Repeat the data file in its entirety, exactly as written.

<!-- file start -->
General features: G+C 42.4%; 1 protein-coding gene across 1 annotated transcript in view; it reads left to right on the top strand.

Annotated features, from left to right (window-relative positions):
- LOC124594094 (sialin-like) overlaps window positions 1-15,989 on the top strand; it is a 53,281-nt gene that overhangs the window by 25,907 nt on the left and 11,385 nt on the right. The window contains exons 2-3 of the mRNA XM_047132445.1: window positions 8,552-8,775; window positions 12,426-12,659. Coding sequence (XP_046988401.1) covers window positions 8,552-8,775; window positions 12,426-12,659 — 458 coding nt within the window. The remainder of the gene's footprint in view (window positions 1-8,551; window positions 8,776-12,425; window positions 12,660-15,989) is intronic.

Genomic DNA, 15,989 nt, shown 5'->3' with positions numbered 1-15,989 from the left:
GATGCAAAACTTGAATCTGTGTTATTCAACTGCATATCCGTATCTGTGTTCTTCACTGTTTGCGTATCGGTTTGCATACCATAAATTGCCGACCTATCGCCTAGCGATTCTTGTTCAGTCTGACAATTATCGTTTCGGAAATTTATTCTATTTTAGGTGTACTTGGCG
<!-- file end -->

General features: G+C 42.4%; 1 protein-coding gene across 1 annotated transcript in view; it reads left to right on the top strand.

Annotated features, from left to right (window-relative positions):
- LOC124594094 (sialin-like) overlaps window positions 1-15,989 on the top strand; it is a 53,281-nt gene that overhangs the window by 25,907 nt on the left and 11,385 nt on the right. The window contains exons 2-3 of the mRNA XM_047132445.1: window positions 8,552-8,775; window positions 12,426-12,659. Coding sequence (XP_046988401.1) covers window positions 8,552-8,775; window positions 12,426-12,659 — 458 coding nt within the window. The remainder of the gene's footprint in view (window positions 1-8,551; window positions 8,776-12,425; window positions 12,660-15,989) is intronic.

Genomic DNA, 15,989 nt, shown 5'->3' with positions numbered 1-15,989 from the left:
GATGCAAAACTTGAATCTGTGTTATTCAACTGCATATCCGTATCTGTGTTCTTCACTGTTTGCGTATCGGTTTGCATACCATAAATTGCCGACCTATCGCCTAGCGATTCTTGTTCAGTCTGACAATTATCGTTTCGGAAATTTATTCTATTTTAGGTGTACTTGGCG